*Satisfying relationships, with warmth, empathy, and trust, along with mutual concern for each other and a healthy give-and-take,

*Life purpose, goals and beliefs that give you a sense of meaning and direction, Some philosophers argue that true happiness comes as a by-product of meaning and purpose in life.

Ryff sees the qualities as a modern version of eudamonia—Aristotle’s “highest of all human good,” the realization of you unique potential. Goleman and Davidson write,”…different varieties of meditation seem to cultivate one or more of these capacities. More immediately, several studies have looked at how meditation boosted people’s ratings on Ryffs own measure of well-being.

According to the Centers for Disease Control and Prevention fewer than half of Americans report feeling a strong purpose in life beyond their jobs and family. Healthy memory blog readers should remember that ikigai is the Japanese term for having a purpose in life. Many healthy memory blogs have emphasized its importance.

It was found that after a three-month meditation retreat (540 hours total), those participants who had strengthened a sense of purpose in life during that time also showed a simultaneous increase in the activity of telomerase in their immune cells, even five months later. Telomerase protects the length of telomeres, the caps at the ends of DNA strands that reflect how long a cell will live.

Another study found that eight weeks of a variety of mindfulness practices seemed to enlarge a region in the brain stem that correlated with a person’s well-being on Ryff’s test. But Goleman and Davidson caution that only fourteen people were involved in the study, so it needs to be replicated with a larger group before becoming more than tentative conclusion.

In yet another study, people practicing a popular form of mindfulness reported higher levels of well-being and other such benefits for up to a year. The more everyday mindfulness, the greater the subjective boost in well-being. Again the authors caveat this study by saying that not only was the sample size small, but also a brain measure rather than self-evaluations would have been more convincing.

Goleman and Davidson write, “Studies such as these are often cited as “proving” the merits of meditation, particularly these days, when mindfulness has become the flavor du jour. But meditation research varies enormously when it comes to scientific soundness—though when used to promote some brand of meditation, app, or other contemplative “product,” this inconvenient truth goes missing.”

The authors promise that they have used rigorous standards to sort out fluff from fact. They want to determine what science actually does tell us about the impacts of meditation.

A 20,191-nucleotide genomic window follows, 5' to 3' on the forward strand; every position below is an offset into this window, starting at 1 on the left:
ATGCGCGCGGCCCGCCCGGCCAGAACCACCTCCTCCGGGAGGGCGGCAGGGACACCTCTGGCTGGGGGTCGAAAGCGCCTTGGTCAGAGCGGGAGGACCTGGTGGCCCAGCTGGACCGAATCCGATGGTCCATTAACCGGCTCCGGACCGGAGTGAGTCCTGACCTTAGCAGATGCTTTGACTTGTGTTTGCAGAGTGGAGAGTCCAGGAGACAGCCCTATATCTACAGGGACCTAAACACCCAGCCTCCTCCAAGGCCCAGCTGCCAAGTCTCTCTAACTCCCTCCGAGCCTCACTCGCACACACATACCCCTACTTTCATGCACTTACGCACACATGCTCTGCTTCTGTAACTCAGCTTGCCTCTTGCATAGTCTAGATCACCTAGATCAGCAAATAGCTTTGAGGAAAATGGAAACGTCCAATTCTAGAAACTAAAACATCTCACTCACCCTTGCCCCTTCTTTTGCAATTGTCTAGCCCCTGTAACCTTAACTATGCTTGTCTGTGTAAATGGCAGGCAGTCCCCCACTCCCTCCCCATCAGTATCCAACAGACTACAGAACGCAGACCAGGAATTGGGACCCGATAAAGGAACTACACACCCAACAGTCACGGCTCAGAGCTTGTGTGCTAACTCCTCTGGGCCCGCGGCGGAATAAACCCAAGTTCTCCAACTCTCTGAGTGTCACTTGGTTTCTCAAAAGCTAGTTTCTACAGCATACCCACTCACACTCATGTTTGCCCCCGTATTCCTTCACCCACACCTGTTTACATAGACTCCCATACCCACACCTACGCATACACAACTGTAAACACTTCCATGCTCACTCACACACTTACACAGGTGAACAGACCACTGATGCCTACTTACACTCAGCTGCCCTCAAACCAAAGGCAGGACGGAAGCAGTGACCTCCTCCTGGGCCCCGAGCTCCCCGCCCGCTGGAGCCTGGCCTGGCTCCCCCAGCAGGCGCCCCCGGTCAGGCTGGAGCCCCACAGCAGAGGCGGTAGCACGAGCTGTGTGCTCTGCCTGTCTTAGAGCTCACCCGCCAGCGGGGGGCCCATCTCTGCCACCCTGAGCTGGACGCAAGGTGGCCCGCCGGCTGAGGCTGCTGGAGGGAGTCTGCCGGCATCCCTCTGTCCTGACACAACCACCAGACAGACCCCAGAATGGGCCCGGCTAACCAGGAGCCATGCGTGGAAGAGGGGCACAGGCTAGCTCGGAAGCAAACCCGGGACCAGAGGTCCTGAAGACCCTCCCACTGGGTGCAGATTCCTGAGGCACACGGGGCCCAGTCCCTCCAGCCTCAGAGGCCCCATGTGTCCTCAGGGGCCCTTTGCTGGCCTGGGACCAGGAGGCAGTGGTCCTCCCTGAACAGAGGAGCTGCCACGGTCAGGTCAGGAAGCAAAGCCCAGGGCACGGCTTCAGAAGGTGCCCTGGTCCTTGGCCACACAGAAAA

Mindful Awareness

March 25, 2014

This post is based on Siegel’s Pocket Guide to Interpersonal Neurobiology who describe mindful awareness as a form of awareness in which we are alert and open to present experience without being swept up by judgments and prior expectations. This implies discernment or a moral stance that is one of positive regard for others, and a nonjudgmental awareness that is imbued with acceptance at its core, of compassion towards oneself and others.
A direct quote from 6-3 of the Pocket Guide follows: “Studies of those with mindful awareness using a broad application of these features reveal that it is of benefit to the health of the mind, in terms of balanced emotional regulation, flexibility, and approaching rather than withdrawing from challenging events. Being mindful makes you more empathic and improves the health of relationships. And being mindful improves the health of the body in terms of enhanced immune function and increased telomerase—the enzyme that maintains the telomeres at the ends of chromosomes and thus enhances cellular longevity. Mindfulness also helps you have more resilience in the face of chronic pain. Mindful awareness helps minds, relationships, and our embodied lives.”
Mindful awareness practices are available for children and adolescents as well as for adults, so mind-training practices have the potential to promote well-being and resilience throughout the life span. According to the annotated index mindful awareness practice is skill building training that focuses attention on intention and the cultivation of awareness of awareness. Repeated and regular practice has been shown to strengthen to regulate emotion and attention, improve empathy and insight, promote healthy immune functioning, move the electrical activity of the brain toward a “left shift” of approaching challenging situations and increase the activity and growth of regulatory and integrative regions of the brain. Examples of mindful awareness practices include mindfulness meditation, centering prayer, yoga, and tai chi chuan. More examples of mindfulness and meditation can be found by entering “mindfulness” or “meditation” into the healthymemory blog search block.
These practices have affected the integrated areas of the brain that link the cortex, limbic area, brainstem, and social inputs from other brains. These areas influence executive function to include emotional regulation and the focus of attention, as well as emotional and social intelligence. Included here are the anterior and posterior cingulate , the orbitofrontal cortex, and both the medial and the ventral aspects of the preftontal region, including the insula and the limbic hippocampus.